Plus, even well-worded bans that rightfully seek to limit inappropriate teaching practices could prove nearly impossible to enforce, given the great degree of control teachers have over their own classrooms and curriculum. By contrast, codes of conduct could be enacted at the local level, thereby respecting the local control of schools and making the codes more enforceable.

Indeed, local school boards across the country — from urban districts like Philadelphia to smaller districts like Illinois’s Knox County — already have policies or guidelines in place regarding how to teach controversial issues. Though it’s unclear exactly how many districts have these policies or how rigorously they’re enforced, and while both the definition of “controversial issues” and the specific guidelines can vary, they all typically require teachers to present multiple sides of a controversial issue. In the words of Sullivan County’s policy, “If the subject matter being taught involves conflicting opinions, theories, or schools of thought, the teacher will ensure that differing sides of an issue are explored in order to help students develop their own critical faculties.” And many policies also ask teachers to run such lesson plans past their principals, first.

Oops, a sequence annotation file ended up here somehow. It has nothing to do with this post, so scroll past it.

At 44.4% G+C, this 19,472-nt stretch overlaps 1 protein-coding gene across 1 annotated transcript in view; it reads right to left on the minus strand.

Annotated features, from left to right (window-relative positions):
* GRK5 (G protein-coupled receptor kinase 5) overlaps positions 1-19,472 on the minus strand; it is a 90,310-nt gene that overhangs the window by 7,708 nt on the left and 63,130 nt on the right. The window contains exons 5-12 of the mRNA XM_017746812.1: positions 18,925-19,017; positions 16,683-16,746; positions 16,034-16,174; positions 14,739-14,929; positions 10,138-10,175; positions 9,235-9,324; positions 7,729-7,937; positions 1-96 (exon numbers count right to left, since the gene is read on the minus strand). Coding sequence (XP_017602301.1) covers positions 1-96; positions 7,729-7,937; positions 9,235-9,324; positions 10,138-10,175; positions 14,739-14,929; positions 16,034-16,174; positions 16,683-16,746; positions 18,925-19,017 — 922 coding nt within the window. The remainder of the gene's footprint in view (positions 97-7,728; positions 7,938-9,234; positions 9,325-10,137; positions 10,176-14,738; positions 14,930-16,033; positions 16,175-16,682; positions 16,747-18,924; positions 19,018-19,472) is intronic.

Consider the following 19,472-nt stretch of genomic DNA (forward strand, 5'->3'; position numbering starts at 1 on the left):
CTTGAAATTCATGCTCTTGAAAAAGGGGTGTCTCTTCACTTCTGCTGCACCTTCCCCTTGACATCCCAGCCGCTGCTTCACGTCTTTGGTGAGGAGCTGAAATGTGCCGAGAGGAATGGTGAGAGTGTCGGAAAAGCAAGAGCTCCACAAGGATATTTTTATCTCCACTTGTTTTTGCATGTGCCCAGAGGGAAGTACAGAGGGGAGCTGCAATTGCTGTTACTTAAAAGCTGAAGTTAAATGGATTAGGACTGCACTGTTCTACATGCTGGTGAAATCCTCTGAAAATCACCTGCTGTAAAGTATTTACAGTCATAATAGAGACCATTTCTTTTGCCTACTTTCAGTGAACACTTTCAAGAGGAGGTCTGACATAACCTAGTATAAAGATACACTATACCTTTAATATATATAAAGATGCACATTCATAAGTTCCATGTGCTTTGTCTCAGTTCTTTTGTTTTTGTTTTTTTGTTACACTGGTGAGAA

If that sounds burdensome and intrusive, remember that teachers not free agents. They’re public employees accountable to taxpayer-supported districts. A certain amount of transparency and awareness of community sensitivities comes with the job. It’s also important to note that courts have repeatedly affirmed that, while teachers have the same free speech rights as other Americans, they’re considered “hired speech” in the classroom. A federal appeals court in 2007 upheld the firing of an Indiana teacher who spoke out in class against the Iraq War, noting, “The First Amendment does not entitle primary and secondary teachers, when conducting the education of captive audiences, to cover topics, or advocate viewpoints, that depart from the curriculum adopted by the school system.”

To be sure, no policy is foolproof or able to satisfy everyone. There are certainly some who may insist critical race theory is unassailable truth, not merely one lens among many through which well-educated people can view and discuss American history and culture. But common sense suggests that a diverse and plural nation contains diverse and plural viewpoints. It’s reasonable to expect public schools to respect intellectual diversity and teach accordingly.

Given that a founding purpose of schooling in the U.S. is to form students into citizens capable of self-government, the ability to discuss difficult issues in the classroom in an age-appropriate manner is indispensable. A strong majority of parents and other stakeholders likely want their kids in classrooms that don’t shy away from controversial topics, but that have teachers who understand the difference between teaching and preaching. Parents should feel confident their child’s teachers are committed to helping their children form, articulate, and debate their views, without privileging their own. Codes of conduct and meaningful controversial issues policies can help deliver this promise.

Robert Pondiscio is a senior fellow at the American Enterprise Institute. Tracey Schirra is a research associate at AEI.